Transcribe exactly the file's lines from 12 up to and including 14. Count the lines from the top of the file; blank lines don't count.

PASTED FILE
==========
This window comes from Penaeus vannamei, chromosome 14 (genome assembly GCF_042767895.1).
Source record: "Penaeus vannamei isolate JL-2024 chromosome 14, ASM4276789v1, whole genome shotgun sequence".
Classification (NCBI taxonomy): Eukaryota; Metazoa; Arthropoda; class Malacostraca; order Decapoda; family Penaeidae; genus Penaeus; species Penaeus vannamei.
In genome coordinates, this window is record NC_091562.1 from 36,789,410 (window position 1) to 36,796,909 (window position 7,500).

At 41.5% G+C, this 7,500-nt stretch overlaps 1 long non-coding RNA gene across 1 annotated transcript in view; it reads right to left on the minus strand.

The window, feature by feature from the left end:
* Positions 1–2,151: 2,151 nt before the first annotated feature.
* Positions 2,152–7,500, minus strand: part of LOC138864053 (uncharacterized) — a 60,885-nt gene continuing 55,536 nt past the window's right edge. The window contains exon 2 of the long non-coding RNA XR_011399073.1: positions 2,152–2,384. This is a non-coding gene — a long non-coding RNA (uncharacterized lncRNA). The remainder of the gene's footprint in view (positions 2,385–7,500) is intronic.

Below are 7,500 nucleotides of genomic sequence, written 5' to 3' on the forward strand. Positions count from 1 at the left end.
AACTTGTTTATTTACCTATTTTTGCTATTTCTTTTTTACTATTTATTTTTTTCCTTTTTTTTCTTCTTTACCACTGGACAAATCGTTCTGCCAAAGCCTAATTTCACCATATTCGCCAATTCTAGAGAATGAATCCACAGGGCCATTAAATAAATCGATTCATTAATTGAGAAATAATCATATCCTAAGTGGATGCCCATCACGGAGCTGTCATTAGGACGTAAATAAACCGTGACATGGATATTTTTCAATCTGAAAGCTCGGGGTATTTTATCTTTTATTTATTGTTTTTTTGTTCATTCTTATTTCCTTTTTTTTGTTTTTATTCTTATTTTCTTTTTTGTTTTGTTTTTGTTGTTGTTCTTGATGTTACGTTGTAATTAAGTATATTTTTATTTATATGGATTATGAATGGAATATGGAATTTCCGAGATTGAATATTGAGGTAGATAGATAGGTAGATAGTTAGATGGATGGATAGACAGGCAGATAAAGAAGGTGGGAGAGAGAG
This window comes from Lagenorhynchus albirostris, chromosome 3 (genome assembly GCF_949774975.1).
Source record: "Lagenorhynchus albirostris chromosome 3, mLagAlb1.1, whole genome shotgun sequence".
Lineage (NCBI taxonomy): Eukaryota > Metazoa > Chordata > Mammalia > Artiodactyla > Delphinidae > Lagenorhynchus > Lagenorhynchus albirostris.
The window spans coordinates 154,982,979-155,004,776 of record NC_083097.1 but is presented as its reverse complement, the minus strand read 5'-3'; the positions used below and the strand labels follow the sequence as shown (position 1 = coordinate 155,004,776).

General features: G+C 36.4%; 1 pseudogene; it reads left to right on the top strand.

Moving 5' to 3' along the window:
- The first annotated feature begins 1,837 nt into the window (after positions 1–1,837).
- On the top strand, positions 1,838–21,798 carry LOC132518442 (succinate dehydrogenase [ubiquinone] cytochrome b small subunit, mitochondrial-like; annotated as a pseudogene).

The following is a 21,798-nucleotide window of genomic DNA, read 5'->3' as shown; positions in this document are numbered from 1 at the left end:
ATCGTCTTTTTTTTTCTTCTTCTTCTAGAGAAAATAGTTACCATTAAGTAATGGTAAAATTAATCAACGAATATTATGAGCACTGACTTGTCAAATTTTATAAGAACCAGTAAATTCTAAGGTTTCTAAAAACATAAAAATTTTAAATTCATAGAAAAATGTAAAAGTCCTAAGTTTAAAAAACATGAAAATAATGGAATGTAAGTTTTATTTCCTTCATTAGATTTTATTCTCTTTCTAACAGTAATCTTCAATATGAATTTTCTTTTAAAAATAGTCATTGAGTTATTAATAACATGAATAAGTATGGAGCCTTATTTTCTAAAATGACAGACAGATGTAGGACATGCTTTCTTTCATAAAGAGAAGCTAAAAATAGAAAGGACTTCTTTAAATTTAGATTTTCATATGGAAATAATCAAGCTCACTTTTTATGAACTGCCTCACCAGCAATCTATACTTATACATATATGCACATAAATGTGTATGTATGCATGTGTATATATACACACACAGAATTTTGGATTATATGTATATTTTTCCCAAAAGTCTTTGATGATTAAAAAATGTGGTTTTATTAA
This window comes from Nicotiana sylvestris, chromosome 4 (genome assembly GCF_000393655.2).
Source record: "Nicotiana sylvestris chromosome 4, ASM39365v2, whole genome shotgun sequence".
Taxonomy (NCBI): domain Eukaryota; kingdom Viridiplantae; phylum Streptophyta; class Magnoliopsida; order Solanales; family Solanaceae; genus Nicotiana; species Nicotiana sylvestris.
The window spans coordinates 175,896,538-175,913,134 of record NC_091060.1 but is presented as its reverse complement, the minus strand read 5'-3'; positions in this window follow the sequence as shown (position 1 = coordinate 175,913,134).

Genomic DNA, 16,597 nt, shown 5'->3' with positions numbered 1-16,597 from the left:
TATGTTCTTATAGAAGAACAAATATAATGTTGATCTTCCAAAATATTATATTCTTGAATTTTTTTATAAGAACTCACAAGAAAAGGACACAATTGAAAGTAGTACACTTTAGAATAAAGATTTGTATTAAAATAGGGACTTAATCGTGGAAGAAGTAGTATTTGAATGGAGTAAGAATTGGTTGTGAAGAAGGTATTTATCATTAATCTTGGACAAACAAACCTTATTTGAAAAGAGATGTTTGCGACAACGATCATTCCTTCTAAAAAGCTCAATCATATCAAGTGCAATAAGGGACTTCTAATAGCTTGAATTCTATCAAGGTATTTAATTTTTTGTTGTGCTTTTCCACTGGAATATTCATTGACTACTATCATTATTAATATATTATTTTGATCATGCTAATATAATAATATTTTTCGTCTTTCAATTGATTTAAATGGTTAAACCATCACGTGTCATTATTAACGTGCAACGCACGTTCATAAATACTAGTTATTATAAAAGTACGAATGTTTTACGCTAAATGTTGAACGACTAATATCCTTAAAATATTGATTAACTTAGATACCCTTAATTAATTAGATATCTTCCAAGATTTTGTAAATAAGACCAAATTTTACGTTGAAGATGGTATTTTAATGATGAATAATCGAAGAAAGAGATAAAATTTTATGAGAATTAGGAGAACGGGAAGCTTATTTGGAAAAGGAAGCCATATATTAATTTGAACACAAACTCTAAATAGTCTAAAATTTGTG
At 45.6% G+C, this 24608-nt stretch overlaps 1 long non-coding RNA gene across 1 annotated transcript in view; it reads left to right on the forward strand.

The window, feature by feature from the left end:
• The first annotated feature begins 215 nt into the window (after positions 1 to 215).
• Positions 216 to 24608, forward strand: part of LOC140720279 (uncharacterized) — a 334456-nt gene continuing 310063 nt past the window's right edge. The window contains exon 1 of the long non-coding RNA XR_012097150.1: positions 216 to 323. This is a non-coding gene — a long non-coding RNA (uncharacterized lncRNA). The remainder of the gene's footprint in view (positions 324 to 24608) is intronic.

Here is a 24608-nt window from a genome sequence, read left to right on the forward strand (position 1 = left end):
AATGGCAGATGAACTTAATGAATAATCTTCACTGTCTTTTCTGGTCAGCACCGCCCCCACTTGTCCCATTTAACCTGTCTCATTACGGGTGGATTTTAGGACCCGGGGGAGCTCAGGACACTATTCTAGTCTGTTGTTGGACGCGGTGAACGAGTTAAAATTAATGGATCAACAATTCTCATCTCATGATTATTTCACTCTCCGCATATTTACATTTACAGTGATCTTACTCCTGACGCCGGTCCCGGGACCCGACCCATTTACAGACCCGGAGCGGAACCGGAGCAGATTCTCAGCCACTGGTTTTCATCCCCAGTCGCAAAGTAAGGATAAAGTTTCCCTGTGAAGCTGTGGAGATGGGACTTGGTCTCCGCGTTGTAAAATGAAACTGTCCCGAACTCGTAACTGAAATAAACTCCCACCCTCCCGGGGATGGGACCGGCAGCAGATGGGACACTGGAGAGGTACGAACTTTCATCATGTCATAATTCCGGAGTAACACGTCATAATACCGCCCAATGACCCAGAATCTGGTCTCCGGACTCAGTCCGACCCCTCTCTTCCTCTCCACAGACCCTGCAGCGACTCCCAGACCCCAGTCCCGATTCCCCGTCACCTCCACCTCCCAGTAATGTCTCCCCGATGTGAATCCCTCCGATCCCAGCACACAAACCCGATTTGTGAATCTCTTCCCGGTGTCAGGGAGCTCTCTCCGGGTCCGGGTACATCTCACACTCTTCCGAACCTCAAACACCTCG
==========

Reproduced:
Source record: "Lagenorhynchus albirostris chromosome 3, mLagAlb1.1, whole genome shotgun sequence".
Lineage (NCBI taxonomy): Eukaryota > Metazoa > Chordata > Mammalia > Artiodactyla > Delphinidae > Lagenorhynchus > Lagenorhynchus albirostris.
The window spans coordinates 154,982,979-155,004,776 of record NC_083097.1 but is presented as its reverse complement, the minus strand read 5'-3'; the positions used below and the strand labels follow the sequence as shown (position 1 = coordinate 155,004,776).